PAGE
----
Aes Sedai Testing Ter'angreal
Author: Kyria d'Oreyn
The ter'angreal used for the Aes Sedai Test is a great oval ring, shimmering in a multitude of colors, that leads the summoned Accepted into another world, where she has to perform one hundred weaves without fail (NS, Ch. 9).
On the lowest level of the White Tower, behind paired doors as tall and wide as fortress gates, the span-high and pace-wide ter'angreal stands unsupported and centered beneath the dome of a round white chamber. The oval ring is narrow at the top and bottom, the rounded rim not thicker than two or three inches. It glitters in the lamplight, from gold or silver to green or blue "or swirls of all, never the same for more than a moment" (NS, Ch. 9; Ch. 11).
When the ter'angreal is activated by complex weaves of the Five Powers, the color-shifting increases, "until it flashed like a kaleidoscope attached to a mill wheel," and the ring slowly begins to revolve around its base. The opening inside it turns to a sheet of pure white; Moiraine notes that it seems to absorb the light of the stand-lamps around, making the room grow dim (NS, Ch. 9).
It seems that one would forget things upon entering the oval ring, as the Aes Sedai touch your head with a weave similar to Healing, saying "Remember what must be remembered," before you're allowed to step through. Moiraine doesn't know where she is or how she got there, only that she has to complete the one hundred weaves on the six-pointed stars while remaining calm on the outside, and that faltering will mean failure; she also remembers her family, Shadowspawn and other creatures among other things (NS, Ch. 9).
Inside the ter'angreal
The world inside the ter'angreal is not consistent. It can be affected by those activating it; they can see what happens inside but once the test is over, no one will speak of it (NS, Ch. 10). Moiraine thinks that the place inside the ter'angreal is peculiar, almost like a dream; but damage taken is real (NS, Ch. 9), like in Tel'aran'rhiod. We only know what Moiraine faces while inside it:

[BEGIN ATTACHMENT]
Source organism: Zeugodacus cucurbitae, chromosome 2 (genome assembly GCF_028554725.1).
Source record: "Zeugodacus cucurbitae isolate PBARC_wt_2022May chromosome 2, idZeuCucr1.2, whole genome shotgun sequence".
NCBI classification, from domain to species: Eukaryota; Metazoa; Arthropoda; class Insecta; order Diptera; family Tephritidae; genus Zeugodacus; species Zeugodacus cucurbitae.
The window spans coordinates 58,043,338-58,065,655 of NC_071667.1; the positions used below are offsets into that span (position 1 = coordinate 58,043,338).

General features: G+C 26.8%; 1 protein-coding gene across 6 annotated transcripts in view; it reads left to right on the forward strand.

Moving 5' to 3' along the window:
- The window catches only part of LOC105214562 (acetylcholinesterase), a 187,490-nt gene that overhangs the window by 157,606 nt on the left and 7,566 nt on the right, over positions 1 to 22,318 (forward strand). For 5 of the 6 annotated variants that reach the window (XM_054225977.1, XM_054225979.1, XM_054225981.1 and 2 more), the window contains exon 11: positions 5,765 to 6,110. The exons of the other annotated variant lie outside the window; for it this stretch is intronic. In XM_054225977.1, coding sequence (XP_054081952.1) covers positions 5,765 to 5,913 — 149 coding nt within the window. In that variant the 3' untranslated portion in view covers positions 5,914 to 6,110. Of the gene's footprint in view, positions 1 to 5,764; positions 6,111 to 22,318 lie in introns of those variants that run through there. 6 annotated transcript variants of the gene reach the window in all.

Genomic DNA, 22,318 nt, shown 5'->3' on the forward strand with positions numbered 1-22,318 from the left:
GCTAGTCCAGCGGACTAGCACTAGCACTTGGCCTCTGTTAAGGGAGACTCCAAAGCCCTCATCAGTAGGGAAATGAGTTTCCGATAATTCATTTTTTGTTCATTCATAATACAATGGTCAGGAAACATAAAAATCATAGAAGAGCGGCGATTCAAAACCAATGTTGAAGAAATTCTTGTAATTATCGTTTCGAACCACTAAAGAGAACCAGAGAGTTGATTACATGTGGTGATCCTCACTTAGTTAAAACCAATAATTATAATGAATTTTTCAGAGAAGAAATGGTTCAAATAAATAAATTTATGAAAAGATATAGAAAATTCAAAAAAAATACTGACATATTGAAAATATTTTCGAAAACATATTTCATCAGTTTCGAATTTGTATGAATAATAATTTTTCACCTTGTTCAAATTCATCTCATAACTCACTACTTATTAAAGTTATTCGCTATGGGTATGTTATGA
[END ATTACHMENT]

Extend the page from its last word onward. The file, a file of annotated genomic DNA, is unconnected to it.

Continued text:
Upon entering, Moiraine finds herself in a plain stone corridor line with stand-lamps and only one door at the far end, which opens onto "a large, circular courtyard surrounded by tall brick arches supporting a columned walk" with gilded spires and domes all around. Three grimey men step out from under an arch, leering and advancing toward her (NS, Ch. 9).
When she is done with her first weave, she steps through an arch and instead of still having the courtyard behind her, there is a corridor of rough-dressed stone with lamps in iron brackets high on the walls. Beyond the doorway at the far end lies a tiny village with a dozen small thatch-roofed houses and ramshackle barns that seem to have been abandoned in a drought; it is still very hot, dry and dusty. Moiraine finds the next six-pointed star on the cracked green tiles in front of a lonely well. Around her, only parched fields and bare-branched trees are to be seen, but suddenly blackclaw bushes envelop her, their dark inch-long thorns piercing her skin. Poisonous death's-head spiders appear (NS, Ch. 9).
Moiraine then enters the pitch blackness of one of the thatch-roofed houses, walking toward a small patch of light for about a quarter of an hour. When she finally steps through the gate, she sees a "solid wall of massive stones, five paces high and thirty on a side, surrounded a stone-paved square, but [...] nothing beyond it, not one building, not a tree." Trollocs attack her here. When her third weave is completed, a shadowed archway in the wall appears (NS, Ch. 9).
After ninety-nine weaves, Moiraine finds herself small garden with a burbling marble fountain, surrounded by a collonade of thin, fluted columns. Her father steps out of the collonade and asks Moiraine to come with him, because her mother is dying (NS, Ch. 10).
Moiraine mentions a variety of other settings where she found the six-pointed star (NS, Ch. 10):
- "She found the six-pointed star laid out in round river stones amid the towering dunes of a desert where the heat made her lightheaded and sucked the moisture from her skin before sweat had time to form."
- "She found it drawn in the snow on a mountainside where gale winds beat at her and lightning struck all around, and in a great city of impossible towers where people babbled at her incomprehensibly."
- "She found it in a night-shrouded forest, in a blackwater swamp, in a marsh of tall grass that cut like knives, on farms and plains, in hovels and palaces."